Colosseum — Valentyne Suite
(Sanctuary Records SMEDD097, 1970/2004, 2CD)
by Jon Davis, Published 2005-09-01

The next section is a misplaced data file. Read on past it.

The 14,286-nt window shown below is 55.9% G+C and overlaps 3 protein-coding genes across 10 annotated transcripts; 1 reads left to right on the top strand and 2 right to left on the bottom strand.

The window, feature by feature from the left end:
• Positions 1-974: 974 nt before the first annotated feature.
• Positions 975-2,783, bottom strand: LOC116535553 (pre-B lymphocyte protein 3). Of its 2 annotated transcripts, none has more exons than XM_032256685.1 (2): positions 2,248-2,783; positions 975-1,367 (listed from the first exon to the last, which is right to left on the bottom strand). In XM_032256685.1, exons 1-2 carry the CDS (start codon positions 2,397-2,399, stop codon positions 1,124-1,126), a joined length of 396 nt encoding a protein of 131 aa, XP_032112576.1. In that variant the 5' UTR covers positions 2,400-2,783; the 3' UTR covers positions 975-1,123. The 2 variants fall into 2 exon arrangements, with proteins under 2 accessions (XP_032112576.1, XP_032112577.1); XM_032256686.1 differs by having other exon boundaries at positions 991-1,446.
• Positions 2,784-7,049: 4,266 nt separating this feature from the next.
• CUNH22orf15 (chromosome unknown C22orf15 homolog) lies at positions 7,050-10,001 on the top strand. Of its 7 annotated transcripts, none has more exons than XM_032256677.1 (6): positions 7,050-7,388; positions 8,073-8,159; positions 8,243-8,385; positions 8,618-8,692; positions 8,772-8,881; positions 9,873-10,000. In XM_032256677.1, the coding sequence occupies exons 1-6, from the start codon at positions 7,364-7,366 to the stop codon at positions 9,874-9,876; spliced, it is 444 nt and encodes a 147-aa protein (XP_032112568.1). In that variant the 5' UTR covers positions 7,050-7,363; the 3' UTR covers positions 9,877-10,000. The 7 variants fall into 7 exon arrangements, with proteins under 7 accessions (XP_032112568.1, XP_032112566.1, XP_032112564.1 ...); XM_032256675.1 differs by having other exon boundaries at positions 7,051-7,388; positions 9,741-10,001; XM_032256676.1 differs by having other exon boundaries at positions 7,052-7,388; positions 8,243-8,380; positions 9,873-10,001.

Like so many British bands of the 60s, Colosseum suffered from label meddling when it came to the release of their albums across the Atlantic. Their first album, Those Who Are About to Die Salute You, ended up with different songs for its US release, including three tracks that would later appear on their second UK album, Valentyne Suite. Since part of Valentyne Suite had already come out in the US, an alternate album, titled The Grass Is Greener, appeared here in 1970, with new material recorded to make up the difference. Got that? Luckily, Sanctuary has done the sensible thing and put out both versions in one package, which does lead to a bit of duplication, but at least gives us all the tracks from the albums, both of which are killer examples of jazzy blues-rock with what might be today called proto-progressive tendencies. Saxman Dick Heckstall-Smith, keyboardist Dave Greenslade, and original guitarist/vocalist James Litherland shine throughout VS, with Litherland’s great Hendrix-like six-string work on the opener “The Kettle” being a particular highlight, double-tracking one guitar solo with another featuring the wah-wah pedal. Jon Hiseman’s slightly hyperactive drumming is another constant factor, really propelling the band. The title suite, which occupied the entire second side of the original LP, spotlights Greenslade’s organ, coming off almost like The Nice augmented by jazzy horns (which works better than you might think); it’s an essential classic from the early days of prog, and a different take on where rock could go given imagination and the skills to bring it to light. For the American album, the new tracks feature Litherland’s replacement, Clem Clempson, and they get off to a great start with “Jumping of the Sun,” a nice slice of Traffic-like psychedelia, and “Lost Angeles,” a fast psych blues with horns. Also included are covers of Jack Bruce’s “Rope Ladder to the Moon” and Ravel’s “Bolero.” The reissue further adds two live tracks from a 1969 Top Gear appearance, making it an even better deal.
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